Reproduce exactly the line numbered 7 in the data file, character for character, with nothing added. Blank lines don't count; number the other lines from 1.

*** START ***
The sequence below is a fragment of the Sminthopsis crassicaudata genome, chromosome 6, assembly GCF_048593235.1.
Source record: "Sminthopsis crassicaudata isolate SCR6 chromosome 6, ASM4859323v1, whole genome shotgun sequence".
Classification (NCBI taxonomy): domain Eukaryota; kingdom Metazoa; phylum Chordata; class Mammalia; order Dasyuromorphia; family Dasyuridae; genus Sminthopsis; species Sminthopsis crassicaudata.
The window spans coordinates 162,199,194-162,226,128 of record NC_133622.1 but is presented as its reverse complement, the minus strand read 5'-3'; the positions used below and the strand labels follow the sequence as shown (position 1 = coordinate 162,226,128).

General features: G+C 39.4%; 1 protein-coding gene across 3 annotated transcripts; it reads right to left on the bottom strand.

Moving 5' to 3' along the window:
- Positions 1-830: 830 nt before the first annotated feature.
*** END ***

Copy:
- Positions 1-830: 830 nt before the first annotated feature.